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Article
March 12, 1955

SURGICAL ANESTHESIA

Author Affiliations

Assistant Anesthesiologist The Presbyterian Hospital in Philadelphia 51 N. 39th St. Philadelphia.

JAMA. 1955;157(11):945-946. doi:10.1001/jama.1955.02950280069021

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Abstract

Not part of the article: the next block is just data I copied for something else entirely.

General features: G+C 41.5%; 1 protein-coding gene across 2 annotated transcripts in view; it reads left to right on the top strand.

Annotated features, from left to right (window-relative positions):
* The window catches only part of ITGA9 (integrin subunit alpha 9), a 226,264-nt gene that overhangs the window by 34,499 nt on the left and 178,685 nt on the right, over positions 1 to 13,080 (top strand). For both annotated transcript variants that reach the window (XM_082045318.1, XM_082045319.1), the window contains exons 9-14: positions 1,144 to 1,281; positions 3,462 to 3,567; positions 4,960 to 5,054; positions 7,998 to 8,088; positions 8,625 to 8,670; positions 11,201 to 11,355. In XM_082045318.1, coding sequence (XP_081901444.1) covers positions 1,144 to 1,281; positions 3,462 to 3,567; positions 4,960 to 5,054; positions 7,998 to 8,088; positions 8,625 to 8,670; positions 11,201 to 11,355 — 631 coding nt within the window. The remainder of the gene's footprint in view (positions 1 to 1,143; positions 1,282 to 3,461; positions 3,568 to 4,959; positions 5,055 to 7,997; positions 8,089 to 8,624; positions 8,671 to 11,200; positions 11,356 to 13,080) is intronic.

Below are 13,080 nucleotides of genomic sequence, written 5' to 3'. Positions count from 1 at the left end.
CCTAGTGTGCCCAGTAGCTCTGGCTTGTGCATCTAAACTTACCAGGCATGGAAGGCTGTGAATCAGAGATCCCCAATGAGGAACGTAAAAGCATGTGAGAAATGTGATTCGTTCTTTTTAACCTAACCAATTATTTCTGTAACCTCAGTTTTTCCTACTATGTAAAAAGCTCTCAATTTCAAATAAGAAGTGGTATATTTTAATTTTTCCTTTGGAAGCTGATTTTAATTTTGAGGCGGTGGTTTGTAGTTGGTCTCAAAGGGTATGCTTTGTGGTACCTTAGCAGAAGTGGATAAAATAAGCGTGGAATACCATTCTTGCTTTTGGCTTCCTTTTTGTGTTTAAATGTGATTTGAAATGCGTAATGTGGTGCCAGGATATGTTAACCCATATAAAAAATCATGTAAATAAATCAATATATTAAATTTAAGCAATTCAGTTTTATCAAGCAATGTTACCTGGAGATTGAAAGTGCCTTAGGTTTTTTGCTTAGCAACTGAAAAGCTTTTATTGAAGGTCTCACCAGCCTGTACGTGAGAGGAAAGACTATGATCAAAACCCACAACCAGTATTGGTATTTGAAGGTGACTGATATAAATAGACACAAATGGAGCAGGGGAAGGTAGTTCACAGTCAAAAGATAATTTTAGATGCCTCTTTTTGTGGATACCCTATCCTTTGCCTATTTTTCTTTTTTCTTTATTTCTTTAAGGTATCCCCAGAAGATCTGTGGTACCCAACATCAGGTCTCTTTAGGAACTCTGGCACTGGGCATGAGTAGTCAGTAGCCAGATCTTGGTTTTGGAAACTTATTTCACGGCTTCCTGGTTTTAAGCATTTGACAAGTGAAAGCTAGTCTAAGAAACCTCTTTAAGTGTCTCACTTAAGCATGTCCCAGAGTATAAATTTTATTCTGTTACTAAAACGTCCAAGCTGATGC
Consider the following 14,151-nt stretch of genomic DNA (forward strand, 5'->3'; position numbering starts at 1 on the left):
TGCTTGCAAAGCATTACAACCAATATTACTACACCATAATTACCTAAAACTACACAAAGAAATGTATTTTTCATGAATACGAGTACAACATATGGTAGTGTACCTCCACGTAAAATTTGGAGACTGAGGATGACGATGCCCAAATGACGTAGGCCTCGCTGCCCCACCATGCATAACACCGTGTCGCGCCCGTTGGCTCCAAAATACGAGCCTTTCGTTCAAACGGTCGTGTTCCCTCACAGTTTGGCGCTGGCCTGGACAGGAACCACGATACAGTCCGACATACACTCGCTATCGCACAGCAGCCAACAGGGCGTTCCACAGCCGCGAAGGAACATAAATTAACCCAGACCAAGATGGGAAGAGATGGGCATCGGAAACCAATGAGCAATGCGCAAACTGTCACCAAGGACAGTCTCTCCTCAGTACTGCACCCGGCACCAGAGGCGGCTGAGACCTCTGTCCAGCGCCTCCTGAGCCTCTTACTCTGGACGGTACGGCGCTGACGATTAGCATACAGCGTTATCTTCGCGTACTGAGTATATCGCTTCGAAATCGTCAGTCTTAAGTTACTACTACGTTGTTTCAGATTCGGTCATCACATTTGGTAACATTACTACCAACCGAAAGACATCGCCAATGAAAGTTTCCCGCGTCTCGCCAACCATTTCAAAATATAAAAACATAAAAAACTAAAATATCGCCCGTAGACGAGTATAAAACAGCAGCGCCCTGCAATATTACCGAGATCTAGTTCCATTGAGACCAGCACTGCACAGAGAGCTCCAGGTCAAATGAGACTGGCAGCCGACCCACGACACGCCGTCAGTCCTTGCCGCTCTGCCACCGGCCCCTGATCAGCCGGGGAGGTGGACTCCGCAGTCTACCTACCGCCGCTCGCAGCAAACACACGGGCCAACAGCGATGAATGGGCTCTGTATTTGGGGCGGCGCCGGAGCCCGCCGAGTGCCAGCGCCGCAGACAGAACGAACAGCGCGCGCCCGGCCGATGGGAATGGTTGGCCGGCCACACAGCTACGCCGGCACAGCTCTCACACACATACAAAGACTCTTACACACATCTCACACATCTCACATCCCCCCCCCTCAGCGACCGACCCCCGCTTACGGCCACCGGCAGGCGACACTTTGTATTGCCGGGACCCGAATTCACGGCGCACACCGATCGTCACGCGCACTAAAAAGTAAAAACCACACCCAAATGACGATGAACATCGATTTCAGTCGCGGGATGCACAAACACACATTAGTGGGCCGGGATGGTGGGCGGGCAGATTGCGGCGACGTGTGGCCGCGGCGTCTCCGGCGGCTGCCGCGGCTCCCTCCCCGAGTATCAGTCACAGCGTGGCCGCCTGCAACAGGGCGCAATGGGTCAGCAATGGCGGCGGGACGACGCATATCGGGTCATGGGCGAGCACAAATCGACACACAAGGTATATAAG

To the Editor:—  In the Dec. 25, 1954, issue of The Journal, page 1628, Dr. Amos R. Koontz comments at some length on a patient being made to cough vigorously while still under the effects of an anesthetic and on the hazards of this procedure in terms of what might happen to the wound. It may be, as the author states, that "the practice of sucking out the trachea is very much overdone," and in the case in point the surgeon may have been quite justified in accusing the anesthetist of "not playing on the ball team," but in the process of stating his point so vigorously Dr. Koontz has gone to the opposite extreme and has suggested certain procedures which are both ineffective and hazardous.He states, "If, at the end of operation, after the anesthesia has become light, it is considered necessary to do it [i. e., tracheobronchial

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